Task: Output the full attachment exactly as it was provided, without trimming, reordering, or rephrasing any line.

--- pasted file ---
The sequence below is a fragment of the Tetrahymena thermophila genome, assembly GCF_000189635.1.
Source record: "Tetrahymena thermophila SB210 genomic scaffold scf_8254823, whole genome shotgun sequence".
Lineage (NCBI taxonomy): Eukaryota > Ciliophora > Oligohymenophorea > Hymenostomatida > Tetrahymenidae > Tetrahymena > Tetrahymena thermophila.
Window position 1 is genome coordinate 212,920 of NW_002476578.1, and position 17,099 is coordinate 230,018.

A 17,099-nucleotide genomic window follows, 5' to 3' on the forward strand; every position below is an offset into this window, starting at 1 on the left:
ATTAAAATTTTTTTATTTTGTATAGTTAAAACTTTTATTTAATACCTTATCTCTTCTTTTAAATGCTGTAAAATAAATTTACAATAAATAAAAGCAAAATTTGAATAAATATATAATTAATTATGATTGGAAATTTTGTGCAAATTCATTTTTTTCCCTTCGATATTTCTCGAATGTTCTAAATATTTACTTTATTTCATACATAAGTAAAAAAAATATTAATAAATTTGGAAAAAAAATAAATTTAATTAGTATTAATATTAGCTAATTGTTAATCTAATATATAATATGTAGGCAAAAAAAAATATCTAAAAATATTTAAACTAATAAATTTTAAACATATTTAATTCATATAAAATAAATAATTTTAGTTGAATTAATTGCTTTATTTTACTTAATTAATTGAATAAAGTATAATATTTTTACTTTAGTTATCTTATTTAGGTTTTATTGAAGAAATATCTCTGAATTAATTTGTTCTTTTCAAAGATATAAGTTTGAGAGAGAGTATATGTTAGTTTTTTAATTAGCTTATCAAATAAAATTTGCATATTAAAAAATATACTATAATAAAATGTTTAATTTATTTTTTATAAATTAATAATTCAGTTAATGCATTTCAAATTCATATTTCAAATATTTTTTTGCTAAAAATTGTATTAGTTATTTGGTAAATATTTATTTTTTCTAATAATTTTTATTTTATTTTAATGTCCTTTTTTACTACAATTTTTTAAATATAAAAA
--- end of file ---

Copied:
The sequence below is a fragment of the Tetrahymena thermophila genome, assembly GCF_000189635.1.
Source record: "Tetrahymena thermophila SB210 genomic scaffold scf_8254823, whole genome shotgun sequence".
Lineage (NCBI taxonomy): Eukaryota > Ciliophora > Oligohymenophorea > Hymenostomatida > Tetrahymenidae > Tetrahymena > Tetrahymena thermophila.
Window position 1 is genome coordinate 212,920 of NW_002476578.1, and position 17,099 is coordinate 230,018.

A 17,099-nucleotide genomic window follows, 5' to 3' on the forward strand; every position below is an offset into this window, starting at 1 on the left:
ATTAAAATTTTTTTATTTTGTATAGTTAAAACTTTTATTTAATACCTTATCTCTTCTTTTAAATGCTGTAAAATAAATTTACAATAAATAAAAGCAAAATTTGAATAAATATATAATTAATTATGATTGGAAATTTTGTGCAAATTCATTTTTTTCCCTTCGATATTTCTCGAATGTTCTAAATATTTACTTTATTTCATACATAAGTAAAAAAAATATTAATAAATTTGGAAAAAAAATAAATTTAATTAGTATTAATATTAGCTAATTGTTAATCTAATATATAATATGTAGGCAAAAAAAAATATCTAAAAATATTTAAACTAATAAATTTTAAACATATTTAATTCATATAAAATAAATAATTTTAGTTGAATTAATTGCTTTATTTTACTTAATTAATTGAATAAAGTATAATATTTTTACTTTAGTTATCTTATTTAGGTTTTATTGAAGAAATATCTCTGAATTAATTTGTTCTTTTCAAAGATATAAGTTTGAGAGAGAGTATATGTTAGTTTTTTAATTAGCTTATCAAATAAAATTTGCATATTAAAAAATATACTATAATAAAATGTTTAATTTATTTTTTATAAATTAATAATTCAGTTAATGCATTTCAAATTCATATTTCAAATATTTTTTTGCTAAAAATTGTATTAGTTATTTGGTAAATATTTATTTTTTCTAATAATTTTTATTTTATTTTAATGTCCTTTTTTACTACAATTTTTTAAATATAAAAA